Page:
Salvation Army hosts 2015 Pasadena Homeless Connect Day

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Free services reach roughly one-third of Pasadena’s homeless population.

By Jared McKiernan

The Salvation Army Pasadena Tabernacle Corps Community Center partnered with 40 social service providers today for the eighth annual Homeless Connect Day, linking approximately 250 homeless individuals to roughly 2,000 free resources in just four hours.

Direct on-site services included housing placements and referrals, medical and dental screenings, legal services, meals, haircuts and even therapy dogs.

“This is for a population that needs to know the care and support and the resources of a loving and connected community,” said Major Darren Norton, Pasadena Tabernacle corps officer. “No one agency can do that—it takes a whole community.”


Pasadena Mayor Terry Tornek addressed the crowd, citing homeless as “one of the most intractable problems that we face.”

“While people think about the Rose Bowl representing Pasadena, to me, it’s this kind of event and all of you that really represent this great city,” he said. “We know that it’s our responsibility to try to help people who are willing to accept help.”

According to the 2015 Homeless Count and Subpopulation Survey, 632 individuals—sheltered and unsheltered—identify as homeless in Pasadena. That’s a 5 percent decrease from last year, and a 48 percent dropoff since 2011.


Despite the city’s decline in homelessness, the event nearly matched last year’s turnout. According to Jhoana Hirasuna, director of social services for the Pasadena Tabernacle, event staff advertised Homeless Connect Day in fliers and emails sent out to each of the service providers, as well as in local churches, libraries and food pantries.

Deputy public defenders Ann Gillam and Rosann Scoloveno offered information on how to clear outstanding warrants—often a barrier for securing housing, employment and a driver’s license.

“Even if it wouldn’t prevent them [from securing housing or employment], it makes them so fearful of any governmental agency that might know,” Gillam said.


Citrus College cosmetology students provided free haircuts. “When we first heard about the opportunity, I think we were all a little hesitant,” said student Jonathan Bland. “But, I think we realized even if they come in for a trim, just that trim can brighten their day and make them feel good about themselves.”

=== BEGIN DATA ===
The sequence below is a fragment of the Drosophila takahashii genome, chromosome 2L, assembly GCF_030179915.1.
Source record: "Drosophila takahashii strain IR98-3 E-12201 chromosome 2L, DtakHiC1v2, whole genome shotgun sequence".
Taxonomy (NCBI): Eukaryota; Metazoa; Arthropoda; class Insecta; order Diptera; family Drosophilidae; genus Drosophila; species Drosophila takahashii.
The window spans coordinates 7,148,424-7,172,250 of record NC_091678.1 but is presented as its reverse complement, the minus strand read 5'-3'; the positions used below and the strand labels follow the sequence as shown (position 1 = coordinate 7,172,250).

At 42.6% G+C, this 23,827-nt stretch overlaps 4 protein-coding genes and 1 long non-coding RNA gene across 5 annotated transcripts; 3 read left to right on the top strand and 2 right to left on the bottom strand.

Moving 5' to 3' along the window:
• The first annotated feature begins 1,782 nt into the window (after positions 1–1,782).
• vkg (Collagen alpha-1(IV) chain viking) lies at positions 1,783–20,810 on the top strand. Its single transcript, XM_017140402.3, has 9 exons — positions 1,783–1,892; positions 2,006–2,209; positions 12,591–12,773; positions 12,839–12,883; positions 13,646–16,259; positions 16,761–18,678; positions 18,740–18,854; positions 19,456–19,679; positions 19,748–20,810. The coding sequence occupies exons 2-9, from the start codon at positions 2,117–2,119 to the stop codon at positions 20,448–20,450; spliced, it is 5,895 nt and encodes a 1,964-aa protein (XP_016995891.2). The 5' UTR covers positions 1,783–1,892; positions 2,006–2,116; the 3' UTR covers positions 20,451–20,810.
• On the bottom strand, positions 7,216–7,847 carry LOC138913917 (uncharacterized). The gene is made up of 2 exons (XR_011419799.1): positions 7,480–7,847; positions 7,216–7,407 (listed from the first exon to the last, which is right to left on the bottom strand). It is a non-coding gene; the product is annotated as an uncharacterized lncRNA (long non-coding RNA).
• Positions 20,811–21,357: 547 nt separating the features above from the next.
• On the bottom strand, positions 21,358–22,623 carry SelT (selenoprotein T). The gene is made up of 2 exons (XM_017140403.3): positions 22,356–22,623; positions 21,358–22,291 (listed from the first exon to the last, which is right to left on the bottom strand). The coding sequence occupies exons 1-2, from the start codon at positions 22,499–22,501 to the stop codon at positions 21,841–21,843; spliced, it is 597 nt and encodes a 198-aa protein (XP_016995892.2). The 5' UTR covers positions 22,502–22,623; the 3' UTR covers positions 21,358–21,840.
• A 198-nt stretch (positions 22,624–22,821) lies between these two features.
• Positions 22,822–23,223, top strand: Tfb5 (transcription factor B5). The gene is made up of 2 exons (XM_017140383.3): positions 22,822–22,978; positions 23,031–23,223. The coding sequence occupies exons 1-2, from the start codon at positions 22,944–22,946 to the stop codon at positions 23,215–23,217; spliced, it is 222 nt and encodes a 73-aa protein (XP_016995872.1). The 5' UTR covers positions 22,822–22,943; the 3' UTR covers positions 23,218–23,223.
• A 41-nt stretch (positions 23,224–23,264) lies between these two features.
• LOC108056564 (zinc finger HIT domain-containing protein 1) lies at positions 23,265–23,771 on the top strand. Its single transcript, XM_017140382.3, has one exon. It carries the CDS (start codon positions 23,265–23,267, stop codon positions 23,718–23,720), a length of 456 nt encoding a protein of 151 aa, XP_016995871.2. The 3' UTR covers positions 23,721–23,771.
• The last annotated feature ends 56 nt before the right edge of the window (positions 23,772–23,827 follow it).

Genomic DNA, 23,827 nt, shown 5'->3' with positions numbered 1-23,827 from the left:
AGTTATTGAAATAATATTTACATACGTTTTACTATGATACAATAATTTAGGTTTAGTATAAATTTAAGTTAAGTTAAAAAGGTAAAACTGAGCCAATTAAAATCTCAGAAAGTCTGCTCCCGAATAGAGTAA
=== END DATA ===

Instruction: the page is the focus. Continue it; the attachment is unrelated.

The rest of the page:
Among the medical service providers was nonprofit Pet Partners, which brought in four therapy dogs to comfort those in attendance.

“Bringing dogs in just helps people to relax, lowers blood pressure, brings in the good endorphins, lowers stress levels, anxiety, and I think it’s really beneficial because it’s unconditional love,” said Pet Partners volunteer Maggie Crawford. “I think it makes you feel really good.”

After four years on and off the streets of North Pasadena, Gary Williams said he left Homeless Connect Day feeling more hopeful than when he entered.


“I’m at the point where I’m scared to sleep in parks at night,” he said. “I’ve been eating at churches. A lot of the shelters are full, and I need a place to live. I need a job.

“This was really helpful, getting connected to the housing providers, medical, dental,” he said. “I’ve been going through a lot lately, but this has been really good for us.”

Susan Mandel, president of Pacific Clinics, said that while she’s proud the community rallied so much support, the fact that they have to hold the event at all underscores the bigger issue.

“In this country with the resources that we have, we should never have to have a day like this again,” she said.

In order for that to happen, she said, affordable housing efforts must expand. “Once they have a roof over their heads, then we can start connecting them to employment services, medical services, drug and alcohol rehabilitation,” she said. “But it starts with housing.”

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